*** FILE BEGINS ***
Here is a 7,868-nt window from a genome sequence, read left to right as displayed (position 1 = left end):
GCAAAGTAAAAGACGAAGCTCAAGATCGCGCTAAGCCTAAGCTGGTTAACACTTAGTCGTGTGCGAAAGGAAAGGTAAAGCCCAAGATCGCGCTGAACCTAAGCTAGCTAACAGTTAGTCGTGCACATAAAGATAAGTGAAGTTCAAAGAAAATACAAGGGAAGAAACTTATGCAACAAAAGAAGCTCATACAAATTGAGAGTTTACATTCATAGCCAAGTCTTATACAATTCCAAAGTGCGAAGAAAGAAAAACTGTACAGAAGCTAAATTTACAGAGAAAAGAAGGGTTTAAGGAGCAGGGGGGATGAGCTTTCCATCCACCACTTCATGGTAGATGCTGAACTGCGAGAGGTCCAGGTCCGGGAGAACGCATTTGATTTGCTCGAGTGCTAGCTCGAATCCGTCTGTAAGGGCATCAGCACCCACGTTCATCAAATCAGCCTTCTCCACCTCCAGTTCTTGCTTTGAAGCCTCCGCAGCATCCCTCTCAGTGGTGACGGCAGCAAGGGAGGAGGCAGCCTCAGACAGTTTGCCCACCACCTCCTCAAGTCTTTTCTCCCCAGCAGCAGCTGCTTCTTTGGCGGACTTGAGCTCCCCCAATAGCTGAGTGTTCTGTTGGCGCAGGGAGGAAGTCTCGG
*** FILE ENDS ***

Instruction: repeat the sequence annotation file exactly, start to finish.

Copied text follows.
Here is a 7,868-nt window from a genome sequence, read left to right as displayed (position 1 = left end):
GCAAAGTAAAAGACGAAGCTCAAGATCGCGCTAAGCCTAAGCTGGTTAACACTTAGTCGTGTGCGAAAGGAAAGGTAAAGCCCAAGATCGCGCTGAACCTAAGCTAGCTAACAGTTAGTCGTGCACATAAAGATAAGTGAAGTTCAAAGAAAATACAAGGGAAGAAACTTATGCAACAAAAGAAGCTCATACAAATTGAGAGTTTACATTCATAGCCAAGTCTTATACAATTCCAAAGTGCGAAGAAAGAAAAACTGTACAGAAGCTAAATTTACAGAGAAAAGAAGGGTTTAAGGAGCAGGGGGGATGAGCTTTCCATCCACCACTTCATGGTAGATGCTGAACTGCGAGAGGTCCAGGTCCGGGAGAACGCATTTGATTTGCTCGAGTGCTAGCTCGAATCCGTCTGTAAGGGCATCAGCACCCACGTTCATCAAATCAGCCTTCTCCACCTCCAGTTCTTGCTTTGAAGCCTCCGCAGCATCCCTCTCAGTGGTGACGGCAGCAAGGGAGGAGGCAGCCTCAGACAGTTTGCCCACCACCTCCTCAAGTCTTTTCTCCCCAGCAGCAGCTGCTTCTTTGGCGGACTTGAGCTCCCCCAATAGCTGAGTGTTCTGTTGGCGCAGGGAGGAAGTCTCGG